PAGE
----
Number 5: Goes right along with feminists not shaving and being lesbians. Some are, some aren’t. Most feminist periodicals and websites do have a liberal slant. But so do most TV channels, (exempting Fox News of course) magazines, newspapers, (exempting certain ones from more conservative counties) you name it. But I in fact, am not a liberal. I’m a moderate. Yeah, Hilary Clinton is a feminist—but guess what, so is Sarah Palin! Nancy Pelosi is feminist—so is Ann Coulter! (I get a certain amount of glee imagining Ann Coulter’s reaction to being called a feminist as she really loathes the term.)
Number 6: We are not. I admit I do hate the world most mornings, but that’s just cuz I haven’t had my coffee yet. See above, we dislike living in a male-dominated society and we are trying to be vocal about it. A vocal woman is not an angry woman. I like to think I’m a pretty positive person and most days I’m rather fond of the world.
Unless it’s early and I don’t have any coffee handy. Then the world can go screw itself.
Number 7: I’ll tell ya right now. If you take me out on a first date and do not hold the door for me, offer to pick up the tab, and insist on walking/driving me home, I will probably never call you again. I feel awfully repetitive, but this is not the case for every woman. Feminism can mean different things to different women just as any political ideal or even religious ideal. For the more hardcore (and kind of bitchy to be honest) feminist who sees a man holding the door for her as a testament to her strength or see him offering to pay as an insult insinuating that she can’t pay for her own meals—whatever. To each their own. I, and a lot of other feminists, don’t see it as demeaning a woman. I see it more as common courtesy. I grew up with three very gentlemanly brothers (and am excited to have a very gentlemanly brother-in-law as well) so I’m used to it. And on a more selfish lazy note, I am a broke college student. If you want to buy me dinner, feel free. If you want to spare me the agony of pushing a door open—go right ahead. If you want to offer me your jacket because I get cold when it’s 70 degrees out, go for it.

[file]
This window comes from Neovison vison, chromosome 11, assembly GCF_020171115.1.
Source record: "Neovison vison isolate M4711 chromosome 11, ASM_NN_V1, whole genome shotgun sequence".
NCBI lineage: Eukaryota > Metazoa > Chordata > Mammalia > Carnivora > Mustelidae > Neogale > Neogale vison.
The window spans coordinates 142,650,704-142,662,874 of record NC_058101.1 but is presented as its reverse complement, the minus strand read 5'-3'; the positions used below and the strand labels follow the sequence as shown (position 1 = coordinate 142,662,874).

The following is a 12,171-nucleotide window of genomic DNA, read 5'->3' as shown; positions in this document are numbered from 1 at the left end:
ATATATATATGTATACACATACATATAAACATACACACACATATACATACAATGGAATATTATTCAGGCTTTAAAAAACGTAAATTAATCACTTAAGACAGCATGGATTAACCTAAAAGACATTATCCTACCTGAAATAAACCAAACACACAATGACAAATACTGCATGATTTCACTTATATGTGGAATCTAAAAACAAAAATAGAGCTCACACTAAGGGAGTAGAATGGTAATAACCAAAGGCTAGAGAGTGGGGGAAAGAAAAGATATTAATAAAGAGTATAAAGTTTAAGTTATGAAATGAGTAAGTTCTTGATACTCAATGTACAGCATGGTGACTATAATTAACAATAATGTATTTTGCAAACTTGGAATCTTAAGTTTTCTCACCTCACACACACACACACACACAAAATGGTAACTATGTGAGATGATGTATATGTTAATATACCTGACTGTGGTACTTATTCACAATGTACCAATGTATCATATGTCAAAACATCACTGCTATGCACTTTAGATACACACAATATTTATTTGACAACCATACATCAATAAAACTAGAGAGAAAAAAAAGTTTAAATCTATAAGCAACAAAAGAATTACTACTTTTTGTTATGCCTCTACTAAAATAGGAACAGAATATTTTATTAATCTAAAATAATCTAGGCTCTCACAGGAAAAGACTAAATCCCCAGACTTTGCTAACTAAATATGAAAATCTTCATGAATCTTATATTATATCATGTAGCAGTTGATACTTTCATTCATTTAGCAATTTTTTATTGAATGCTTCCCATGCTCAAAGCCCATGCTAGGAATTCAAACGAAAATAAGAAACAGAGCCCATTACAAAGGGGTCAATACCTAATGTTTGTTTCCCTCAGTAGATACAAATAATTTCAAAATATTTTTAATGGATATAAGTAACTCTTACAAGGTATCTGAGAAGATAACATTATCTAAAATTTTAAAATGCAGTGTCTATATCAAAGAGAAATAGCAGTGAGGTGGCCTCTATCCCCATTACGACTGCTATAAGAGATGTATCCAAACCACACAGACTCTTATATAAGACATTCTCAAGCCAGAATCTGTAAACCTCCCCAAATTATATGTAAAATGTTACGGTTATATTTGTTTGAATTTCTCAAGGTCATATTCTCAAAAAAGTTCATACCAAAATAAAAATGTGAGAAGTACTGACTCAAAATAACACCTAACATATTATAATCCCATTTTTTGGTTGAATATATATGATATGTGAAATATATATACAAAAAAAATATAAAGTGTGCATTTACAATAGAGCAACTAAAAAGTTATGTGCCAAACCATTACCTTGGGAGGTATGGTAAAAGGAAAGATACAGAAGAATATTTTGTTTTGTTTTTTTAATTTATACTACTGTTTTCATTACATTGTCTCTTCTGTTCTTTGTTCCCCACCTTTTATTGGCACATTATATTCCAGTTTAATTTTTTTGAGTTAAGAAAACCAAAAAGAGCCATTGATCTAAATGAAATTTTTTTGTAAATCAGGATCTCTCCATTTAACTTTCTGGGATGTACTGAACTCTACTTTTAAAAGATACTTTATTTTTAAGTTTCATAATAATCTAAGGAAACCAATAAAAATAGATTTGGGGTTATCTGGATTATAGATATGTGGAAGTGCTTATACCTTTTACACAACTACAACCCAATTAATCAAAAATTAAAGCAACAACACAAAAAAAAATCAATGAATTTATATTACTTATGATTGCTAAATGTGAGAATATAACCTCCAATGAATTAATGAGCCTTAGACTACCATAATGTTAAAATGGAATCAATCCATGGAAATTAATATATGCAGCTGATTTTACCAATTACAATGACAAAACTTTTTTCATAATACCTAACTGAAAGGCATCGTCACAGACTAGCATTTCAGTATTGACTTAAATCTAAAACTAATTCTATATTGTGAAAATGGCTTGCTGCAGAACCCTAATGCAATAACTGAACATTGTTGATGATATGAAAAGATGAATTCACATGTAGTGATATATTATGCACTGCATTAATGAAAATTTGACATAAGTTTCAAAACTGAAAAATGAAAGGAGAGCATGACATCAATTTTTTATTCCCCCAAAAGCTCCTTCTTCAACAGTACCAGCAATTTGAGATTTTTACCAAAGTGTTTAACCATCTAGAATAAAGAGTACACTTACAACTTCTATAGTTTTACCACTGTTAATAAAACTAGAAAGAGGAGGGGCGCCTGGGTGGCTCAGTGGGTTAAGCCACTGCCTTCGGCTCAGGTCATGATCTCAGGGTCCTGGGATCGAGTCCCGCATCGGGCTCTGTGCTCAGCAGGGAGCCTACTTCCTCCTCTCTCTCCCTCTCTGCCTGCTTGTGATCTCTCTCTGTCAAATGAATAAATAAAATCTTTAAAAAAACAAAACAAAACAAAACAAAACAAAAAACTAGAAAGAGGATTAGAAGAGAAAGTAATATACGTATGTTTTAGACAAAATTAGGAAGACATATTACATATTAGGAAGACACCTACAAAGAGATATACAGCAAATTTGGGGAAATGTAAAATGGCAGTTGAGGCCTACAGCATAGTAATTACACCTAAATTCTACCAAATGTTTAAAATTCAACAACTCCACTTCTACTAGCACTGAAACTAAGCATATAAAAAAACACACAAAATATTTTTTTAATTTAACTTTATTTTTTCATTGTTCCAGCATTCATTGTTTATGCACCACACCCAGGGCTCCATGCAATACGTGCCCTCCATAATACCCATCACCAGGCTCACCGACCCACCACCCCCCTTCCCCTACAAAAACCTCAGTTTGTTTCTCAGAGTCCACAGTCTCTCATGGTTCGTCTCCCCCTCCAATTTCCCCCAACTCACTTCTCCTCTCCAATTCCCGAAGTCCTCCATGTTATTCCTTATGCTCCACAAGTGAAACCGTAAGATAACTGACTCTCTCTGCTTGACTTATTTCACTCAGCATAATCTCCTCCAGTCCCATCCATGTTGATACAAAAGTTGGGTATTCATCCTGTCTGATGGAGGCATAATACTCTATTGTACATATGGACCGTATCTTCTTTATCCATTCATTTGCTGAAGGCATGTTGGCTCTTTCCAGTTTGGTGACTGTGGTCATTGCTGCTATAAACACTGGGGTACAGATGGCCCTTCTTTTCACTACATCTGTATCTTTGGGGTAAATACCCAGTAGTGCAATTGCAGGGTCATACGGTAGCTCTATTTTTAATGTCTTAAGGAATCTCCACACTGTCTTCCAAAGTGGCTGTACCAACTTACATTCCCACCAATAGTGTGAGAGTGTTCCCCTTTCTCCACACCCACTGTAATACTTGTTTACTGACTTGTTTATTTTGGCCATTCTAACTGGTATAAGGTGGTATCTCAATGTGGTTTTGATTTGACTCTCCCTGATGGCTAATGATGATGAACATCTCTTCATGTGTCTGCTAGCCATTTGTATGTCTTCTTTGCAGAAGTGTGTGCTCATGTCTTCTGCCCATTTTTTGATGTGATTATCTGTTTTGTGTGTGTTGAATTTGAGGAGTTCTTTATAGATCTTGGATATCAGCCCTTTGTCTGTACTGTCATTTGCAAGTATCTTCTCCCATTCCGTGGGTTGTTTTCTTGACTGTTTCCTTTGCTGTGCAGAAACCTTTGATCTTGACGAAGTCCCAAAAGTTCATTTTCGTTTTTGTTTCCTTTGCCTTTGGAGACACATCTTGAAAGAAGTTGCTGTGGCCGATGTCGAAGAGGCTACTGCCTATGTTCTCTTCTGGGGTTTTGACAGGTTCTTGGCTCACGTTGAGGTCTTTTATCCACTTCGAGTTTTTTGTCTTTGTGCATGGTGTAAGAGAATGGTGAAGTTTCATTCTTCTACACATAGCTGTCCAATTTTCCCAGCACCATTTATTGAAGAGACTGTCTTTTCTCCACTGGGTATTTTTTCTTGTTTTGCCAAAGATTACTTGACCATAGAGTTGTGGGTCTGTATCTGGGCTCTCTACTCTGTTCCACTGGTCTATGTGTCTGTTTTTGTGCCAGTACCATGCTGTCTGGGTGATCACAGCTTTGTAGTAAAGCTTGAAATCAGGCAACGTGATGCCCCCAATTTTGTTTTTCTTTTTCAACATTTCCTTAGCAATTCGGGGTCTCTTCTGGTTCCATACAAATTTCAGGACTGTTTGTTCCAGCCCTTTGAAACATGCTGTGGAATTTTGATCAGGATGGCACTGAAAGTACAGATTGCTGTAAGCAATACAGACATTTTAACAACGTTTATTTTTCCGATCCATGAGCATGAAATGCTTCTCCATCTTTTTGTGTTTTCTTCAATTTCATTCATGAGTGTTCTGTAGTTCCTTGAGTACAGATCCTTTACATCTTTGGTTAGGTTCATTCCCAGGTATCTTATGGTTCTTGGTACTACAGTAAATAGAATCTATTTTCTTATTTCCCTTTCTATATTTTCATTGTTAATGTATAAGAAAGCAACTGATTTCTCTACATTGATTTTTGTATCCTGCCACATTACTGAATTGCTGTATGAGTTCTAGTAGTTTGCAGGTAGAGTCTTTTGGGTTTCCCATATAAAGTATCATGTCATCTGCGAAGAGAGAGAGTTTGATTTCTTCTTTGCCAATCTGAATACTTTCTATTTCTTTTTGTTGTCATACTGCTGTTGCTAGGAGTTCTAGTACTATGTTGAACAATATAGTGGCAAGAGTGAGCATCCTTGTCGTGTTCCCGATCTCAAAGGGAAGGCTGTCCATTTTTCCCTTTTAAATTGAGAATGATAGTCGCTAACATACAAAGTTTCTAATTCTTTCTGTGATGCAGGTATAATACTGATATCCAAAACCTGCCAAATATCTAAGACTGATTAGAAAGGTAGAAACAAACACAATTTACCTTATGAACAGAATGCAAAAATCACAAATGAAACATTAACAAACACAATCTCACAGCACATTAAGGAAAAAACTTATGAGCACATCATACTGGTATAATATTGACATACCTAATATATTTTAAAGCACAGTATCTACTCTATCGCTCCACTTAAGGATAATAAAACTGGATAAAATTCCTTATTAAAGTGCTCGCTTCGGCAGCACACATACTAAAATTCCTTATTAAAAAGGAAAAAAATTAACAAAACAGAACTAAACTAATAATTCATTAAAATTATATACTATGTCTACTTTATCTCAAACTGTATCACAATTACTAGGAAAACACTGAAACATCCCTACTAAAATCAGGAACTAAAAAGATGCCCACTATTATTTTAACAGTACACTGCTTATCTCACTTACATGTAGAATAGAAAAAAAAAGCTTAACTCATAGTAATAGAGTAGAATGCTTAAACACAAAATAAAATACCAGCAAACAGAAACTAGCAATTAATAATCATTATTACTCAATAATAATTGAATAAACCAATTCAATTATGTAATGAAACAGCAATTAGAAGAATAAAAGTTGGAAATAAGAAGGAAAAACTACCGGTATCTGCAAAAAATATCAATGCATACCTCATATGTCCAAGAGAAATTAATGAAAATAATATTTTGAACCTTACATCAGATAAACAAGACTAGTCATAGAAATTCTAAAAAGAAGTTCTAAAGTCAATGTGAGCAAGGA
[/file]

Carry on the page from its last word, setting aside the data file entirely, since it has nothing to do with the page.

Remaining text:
Of course, this may have more to do with my inherent laziness and stinginess than my appreciation of chivalry. Point is, for ever feminist it’s to each their own.
Now who wants to buy me another coffee?
Number 8: Okay, now you’re just being mean. I am perfectly able to ‘get a man’ if I want to, as many drunken frat boys have pointed out to me when I walk down the street to get a coffee. So are lots of women who call themselves feminist. Frankly, this is more of an insult than a misconception but I still hear it a lot. What it boils down to is, I do not NEED a man to be a happy, fulfilled woman. I do not need a man to feel pretty. I do not need a man to feel sexy. I can do all of these things just by trotting down to the coffeehouse in my red high heels and I don’t even have to suffer the pangs of a broken heart. That goes for all women. Unfortunately, it’s a very widespread idea that if a woman is single she is therefore unhappy. I love chick flicks, but I’ll be honest, if some guy chased after me while I’m in an airport, proclaimed his love for me and begged me to stay, I’d probably say something along the lines of, “Very flattered and all, but I’m off to Oxford, cheers!”